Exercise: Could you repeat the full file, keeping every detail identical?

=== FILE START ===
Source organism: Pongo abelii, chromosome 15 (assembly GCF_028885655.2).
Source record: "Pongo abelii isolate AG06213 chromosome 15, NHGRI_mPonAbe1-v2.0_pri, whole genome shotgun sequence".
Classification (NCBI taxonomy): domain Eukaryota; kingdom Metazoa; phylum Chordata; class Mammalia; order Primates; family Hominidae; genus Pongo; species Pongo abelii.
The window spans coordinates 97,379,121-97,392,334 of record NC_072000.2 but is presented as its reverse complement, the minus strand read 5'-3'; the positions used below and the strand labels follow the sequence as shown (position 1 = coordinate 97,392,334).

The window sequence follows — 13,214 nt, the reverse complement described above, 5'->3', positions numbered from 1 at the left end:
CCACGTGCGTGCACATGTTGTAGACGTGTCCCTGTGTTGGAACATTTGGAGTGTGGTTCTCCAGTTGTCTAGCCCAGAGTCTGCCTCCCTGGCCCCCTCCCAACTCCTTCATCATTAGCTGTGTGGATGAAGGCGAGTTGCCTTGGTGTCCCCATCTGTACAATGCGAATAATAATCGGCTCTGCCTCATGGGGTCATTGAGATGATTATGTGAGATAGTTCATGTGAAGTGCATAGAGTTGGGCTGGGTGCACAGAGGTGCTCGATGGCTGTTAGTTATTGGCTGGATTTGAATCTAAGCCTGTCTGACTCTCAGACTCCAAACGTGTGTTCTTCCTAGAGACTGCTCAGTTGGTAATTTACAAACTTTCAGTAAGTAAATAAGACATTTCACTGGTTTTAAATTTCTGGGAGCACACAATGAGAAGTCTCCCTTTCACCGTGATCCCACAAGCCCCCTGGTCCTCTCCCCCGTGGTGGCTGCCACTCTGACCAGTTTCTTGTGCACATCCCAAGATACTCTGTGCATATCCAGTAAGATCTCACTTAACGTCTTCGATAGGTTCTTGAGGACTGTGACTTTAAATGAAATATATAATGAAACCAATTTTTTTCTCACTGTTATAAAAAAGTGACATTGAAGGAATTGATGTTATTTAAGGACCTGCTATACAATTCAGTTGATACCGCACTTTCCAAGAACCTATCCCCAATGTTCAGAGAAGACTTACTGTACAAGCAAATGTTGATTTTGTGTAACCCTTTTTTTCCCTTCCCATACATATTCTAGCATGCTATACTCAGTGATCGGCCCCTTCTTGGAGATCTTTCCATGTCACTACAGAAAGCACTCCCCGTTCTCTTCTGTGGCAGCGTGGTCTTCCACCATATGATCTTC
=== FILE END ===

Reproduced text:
Source organism: Pongo abelii, chromosome 15 (assembly GCF_028885655.2).
Source record: "Pongo abelii isolate AG06213 chromosome 15, NHGRI_mPonAbe1-v2.0_pri, whole genome shotgun sequence".
Classification (NCBI taxonomy): domain Eukaryota; kingdom Metazoa; phylum Chordata; class Mammalia; order Primates; family Hominidae; genus Pongo; species Pongo abelii.
The window spans coordinates 97,379,121-97,392,334 of record NC_072000.2 but is presented as its reverse complement, the minus strand read 5'-3'; the positions used below and the strand labels follow the sequence as shown (position 1 = coordinate 97,392,334).

The window sequence follows — 13,214 nt, the reverse complement described above, 5'->3', positions numbered from 1 at the left end:
CCACGTGCGTGCACATGTTGTAGACGTGTCCCTGTGTTGGAACATTTGGAGTGTGGTTCTCCAGTTGTCTAGCCCAGAGTCTGCCTCCCTGGCCCCCTCCCAACTCCTTCATCATTAGCTGTGTGGATGAAGGCGAGTTGCCTTGGTGTCCCCATCTGTACAATGCGAATAATAATCGGCTCTGCCTCATGGGGTCATTGAGATGATTATGTGAGATAGTTCATGTGAAGTGCATAGAGTTGGGCTGGGTGCACAGAGGTGCTCGATGGCTGTTAGTTATTGGCTGGATTTGAATCTAAGCCTGTCTGACTCTCAGACTCCAAACGTGTGTTCTTCCTAGAGACTGCTCAGTTGGTAATTTACAAACTTTCAGTAAGTAAATAAGACATTTCACTGGTTTTAAATTTCTGGGAGCACACAATGAGAAGTCTCCCTTTCACCGTGATCCCACAAGCCCCCTGGTCCTCTCCCCCGTGGTGGCTGCCACTCTGACCAGTTTCTTGTGCACATCCCAAGATACTCTGTGCATATCCAGTAAGATCTCACTTAACGTCTTCGATAGGTTCTTGAGGACTGTGACTTTAAATGAAATATATAATGAAACCAATTTTTTTCTCACTGTTATAAAAAAGTGACATTGAAGGAATTGATGTTATTTAAGGACCTGCTATACAATTCAGTTGATACCGCACTTTCCAAGAACCTATCCCCAATGTTCAGAGAAGACTTACTGTACAAGCAAATGTTGATTTTGTGTAACCCTTTTTTTCCCTTCCCATACATATTCTAGCATGCTATACTCAGTGATCGGCCCCTTCTTGGAGATCTTTCCATGTCACTACAGAAAGCACTCCCCGTTCTCTTCTGTGGCAGCGTGGTCTTCCACCATATGATCTTC